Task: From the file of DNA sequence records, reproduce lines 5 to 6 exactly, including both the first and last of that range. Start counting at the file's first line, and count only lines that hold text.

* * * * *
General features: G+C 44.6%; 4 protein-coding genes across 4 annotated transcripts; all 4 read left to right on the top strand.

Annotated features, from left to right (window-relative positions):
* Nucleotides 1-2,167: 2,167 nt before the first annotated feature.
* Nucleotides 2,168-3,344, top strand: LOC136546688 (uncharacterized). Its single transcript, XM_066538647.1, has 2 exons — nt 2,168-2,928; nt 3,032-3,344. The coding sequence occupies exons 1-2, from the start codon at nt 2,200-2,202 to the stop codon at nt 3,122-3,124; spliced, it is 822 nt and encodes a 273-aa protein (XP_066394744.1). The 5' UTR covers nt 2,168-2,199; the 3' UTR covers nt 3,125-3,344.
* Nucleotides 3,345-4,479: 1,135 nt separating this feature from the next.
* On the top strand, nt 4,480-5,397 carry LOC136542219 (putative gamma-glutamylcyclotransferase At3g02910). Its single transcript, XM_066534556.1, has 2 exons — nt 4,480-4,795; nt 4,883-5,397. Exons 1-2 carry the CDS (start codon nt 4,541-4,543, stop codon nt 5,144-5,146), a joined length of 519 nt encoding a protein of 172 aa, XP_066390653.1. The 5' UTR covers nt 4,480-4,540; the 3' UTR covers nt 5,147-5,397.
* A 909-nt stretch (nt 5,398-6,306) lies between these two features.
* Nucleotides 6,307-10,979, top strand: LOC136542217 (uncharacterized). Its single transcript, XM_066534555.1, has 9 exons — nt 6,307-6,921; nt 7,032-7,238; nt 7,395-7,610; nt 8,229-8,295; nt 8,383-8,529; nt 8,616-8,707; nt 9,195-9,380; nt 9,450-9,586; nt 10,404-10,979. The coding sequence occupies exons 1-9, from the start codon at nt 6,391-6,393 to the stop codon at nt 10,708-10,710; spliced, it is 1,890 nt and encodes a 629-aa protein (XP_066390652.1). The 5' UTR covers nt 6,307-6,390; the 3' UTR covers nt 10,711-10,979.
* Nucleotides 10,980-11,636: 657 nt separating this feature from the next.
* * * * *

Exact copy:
* Nucleotides 3,345-4,479: 1,135 nt separating this feature from the next.
* On the top strand, nt 4,480-5,397 carry LOC136542219 (putative gamma-glutamylcyclotransferase At3g02910). Its single transcript, XM_066534556.1, has 2 exons — nt 4,480-4,795; nt 4,883-5,397. Exons 1-2 carry the CDS (start codon nt 4,541-4,543, stop codon nt 5,144-5,146), a joined length of 519 nt encoding a protein of 172 aa, XP_066390653.1. The 5' UTR covers nt 4,480-4,540; the 3' UTR covers nt 5,147-5,397.